Author(s): McClafferty, Shkrum, Halari

Slidedeck Presentation:

CARSP 2022_Pediatric Pedestrian and Cyclist Fatalities



Data on VRU collisions are needed to predict and assess the real-world performance of new crash avoidance and crash protection safety features that are entering the Canadian fleet. Transport Canada, in partnership with the Western Motor Vehicle Safety (MOVES) Research Team, are conducting a review of fatal pedestrian and cyclist collisions in Ontario. The review involves a series of retrospective collision investigations into vulnerable road user (VRU) fatalities that occurred in the 2013 to 2020 period.


This paper outlines the study objectives and methodology and provides preliminary results from analysis of the completed data collection for the pediatric pedestrians and cyclists aged 17 years and under. A major focus of the study is the evaluation of potential benefits of advanced vehicle collision avoidance systems for pediatric VRU.


VRU Death Investigation Reports are being reviewed at the Office of the Chief Coroner for Ontario. The study is focused on pedestrian and cyclist deaths that occurred from 2013 to 2020 where a post-mortem was conducted. The files under review contain the Coroners Investigation Report, Post-Mortem Examination and Toxicology Report. The files frequently include reports from outside agencies including police. In-depth police collision data were simultaneously collected and analyzed on a sample of the fatal pedestrian and cyclist collisions.


Injury and collision data were collected for over 640 vulnerable road users that were fatally injured in motor vehicle collisions. Children 17 and under accounted for 45 of the VRU fatalities (N=36 pedestrian / N=9 cyclist). Most of the pediatric collisions occurred in urban areas (N=25 pedestrian / N=7 cyclist) during daylight hours (N=25 pedestrian / N=6 cyclist). In 25 of the pedestrian cases (69%) and 2 of the cyclist cases (22%) the impact speed was below 50 km/h. Many of the pedestrian impacts (N=17) occurred at an impact speed below 30 km/h and involved runover (N=16). In most cases the striking vehicle was travelling forward (N = 22 pedestrian / N = 8 cyclist) or turning (N = 8 pedestrian / N=1 cyclist). The most common pedestrian actions were “Crossing with Right of Way” (N = 10) and “Crossing with No Traffic Control” (N=7). Pedestrian collision in parking lots and private laneways were common (N = 8). The most common striking vehicle for the cyclist cases was a passenger car (N = 8 pedestrian / N = 6 cyclist). By comparison, pickup trucks (N = 8 pedestrian / N = 1 cyclist), minivans (N = 6 pedestrian / N = 1 cyclist), SUVs (N = 6 pedestrian / N = 0 cyclist) and vans (N = 4 pedestrian / N = 0 cyclist) were much more common in the pedestrian cases.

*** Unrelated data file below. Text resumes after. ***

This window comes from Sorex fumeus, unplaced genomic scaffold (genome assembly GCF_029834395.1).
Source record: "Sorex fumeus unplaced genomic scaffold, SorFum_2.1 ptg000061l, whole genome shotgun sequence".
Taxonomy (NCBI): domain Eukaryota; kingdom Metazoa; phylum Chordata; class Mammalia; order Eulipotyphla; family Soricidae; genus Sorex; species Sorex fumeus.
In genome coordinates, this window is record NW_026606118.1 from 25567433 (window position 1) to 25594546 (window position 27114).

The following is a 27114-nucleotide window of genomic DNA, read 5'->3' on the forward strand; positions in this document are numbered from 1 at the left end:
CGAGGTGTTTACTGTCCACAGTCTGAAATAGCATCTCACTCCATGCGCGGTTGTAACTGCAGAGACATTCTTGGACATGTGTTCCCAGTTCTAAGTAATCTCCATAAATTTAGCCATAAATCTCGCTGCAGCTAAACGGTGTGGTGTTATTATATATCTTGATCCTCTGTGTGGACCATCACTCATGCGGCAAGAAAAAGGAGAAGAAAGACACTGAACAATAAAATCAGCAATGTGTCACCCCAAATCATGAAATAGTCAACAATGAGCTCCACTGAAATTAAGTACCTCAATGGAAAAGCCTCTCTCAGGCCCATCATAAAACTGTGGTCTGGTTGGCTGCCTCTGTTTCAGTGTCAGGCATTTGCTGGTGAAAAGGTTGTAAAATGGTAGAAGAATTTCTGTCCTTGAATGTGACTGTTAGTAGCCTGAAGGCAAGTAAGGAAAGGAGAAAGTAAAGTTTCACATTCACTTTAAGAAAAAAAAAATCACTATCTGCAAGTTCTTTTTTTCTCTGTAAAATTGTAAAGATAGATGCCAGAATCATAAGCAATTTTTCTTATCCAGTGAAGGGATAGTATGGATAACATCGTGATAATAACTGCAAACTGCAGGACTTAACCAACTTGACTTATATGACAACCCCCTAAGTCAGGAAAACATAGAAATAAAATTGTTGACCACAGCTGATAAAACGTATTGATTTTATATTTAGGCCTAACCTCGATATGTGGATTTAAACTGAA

Over 50% of the collisions in this sample occurred at speeds below 50 km/h, often with the vehicle turning or starting from stop. Low speed runover collisions comprised a high percentage of the pediatric pedestrian fatalities. Driver inattention was a factor in many of the cases in this study. The elevated numbers of light utility vehicles compared to passenger cars in the pedestrian cases suggests that view obstructions also play a significant role.


Pedestrian detection systems with automatic emergency braking have the potential to prevent or reduce the severity of collisions resulting in VRU injury and/or fatality. Current systems may detect the VRU and significantly slow the vehicle at approach speeds below 50 km/h. These advanced vehicle systems have great potential to reduce the severity and frequency of pediatric VRU collisions.